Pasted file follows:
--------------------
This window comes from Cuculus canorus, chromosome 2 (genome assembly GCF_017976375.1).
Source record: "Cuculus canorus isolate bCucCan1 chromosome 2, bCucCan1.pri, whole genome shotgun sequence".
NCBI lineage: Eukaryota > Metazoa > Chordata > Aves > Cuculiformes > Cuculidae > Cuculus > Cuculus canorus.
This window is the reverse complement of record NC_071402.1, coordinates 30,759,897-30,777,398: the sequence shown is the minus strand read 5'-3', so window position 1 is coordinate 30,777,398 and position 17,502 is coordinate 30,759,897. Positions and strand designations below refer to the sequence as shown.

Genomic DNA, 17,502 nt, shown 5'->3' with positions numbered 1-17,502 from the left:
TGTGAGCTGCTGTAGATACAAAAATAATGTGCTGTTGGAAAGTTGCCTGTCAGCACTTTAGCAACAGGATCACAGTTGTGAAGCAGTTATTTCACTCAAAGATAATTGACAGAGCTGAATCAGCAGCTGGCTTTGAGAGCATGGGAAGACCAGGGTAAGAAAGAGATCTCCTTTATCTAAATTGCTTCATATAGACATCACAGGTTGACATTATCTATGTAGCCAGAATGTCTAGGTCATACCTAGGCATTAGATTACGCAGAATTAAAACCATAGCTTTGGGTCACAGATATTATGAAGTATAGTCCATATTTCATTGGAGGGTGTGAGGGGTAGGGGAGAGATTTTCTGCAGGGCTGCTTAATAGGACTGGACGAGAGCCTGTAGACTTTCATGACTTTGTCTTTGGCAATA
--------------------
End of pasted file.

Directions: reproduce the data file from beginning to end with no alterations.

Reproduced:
This window comes from Cuculus canorus, chromosome 2 (genome assembly GCF_017976375.1).
Source record: "Cuculus canorus isolate bCucCan1 chromosome 2, bCucCan1.pri, whole genome shotgun sequence".
NCBI lineage: Eukaryota > Metazoa > Chordata > Aves > Cuculiformes > Cuculidae > Cuculus > Cuculus canorus.
This window is the reverse complement of record NC_071402.1, coordinates 30,759,897-30,777,398: the sequence shown is the minus strand read 5'-3', so window position 1 is coordinate 30,777,398 and position 17,502 is coordinate 30,759,897. Positions and strand designations below refer to the sequence as shown.

Genomic DNA, 17,502 nt, shown 5'->3' with positions numbered 1-17,502 from the left:
TGTGAGCTGCTGTAGATACAAAAATAATGTGCTGTTGGAAAGTTGCCTGTCAGCACTTTAGCAACAGGATCACAGTTGTGAAGCAGTTATTTCACTCAAAGATAATTGACAGAGCTGAATCAGCAGCTGGCTTTGAGAGCATGGGAAGACCAGGGTAAGAAAGAGATCTCCTTTATCTAAATTGCTTCATATAGACATCACAGGTTGACATTATCTATGTAGCCAGAATGTCTAGGTCATACCTAGGCATTAGATTACGCAGAATTAAAACCATAGCTTTGGGTCACAGATATTATGAAGTATAGTCCATATTTCATTGGAGGGTGTGAGGGGTAGGGGAGAGATTTTCTGCAGGGCTGCTTAATAGGACTGGACGAGAGCCTGTAGACTTTCATGACTTTGTCTTTGGCAATA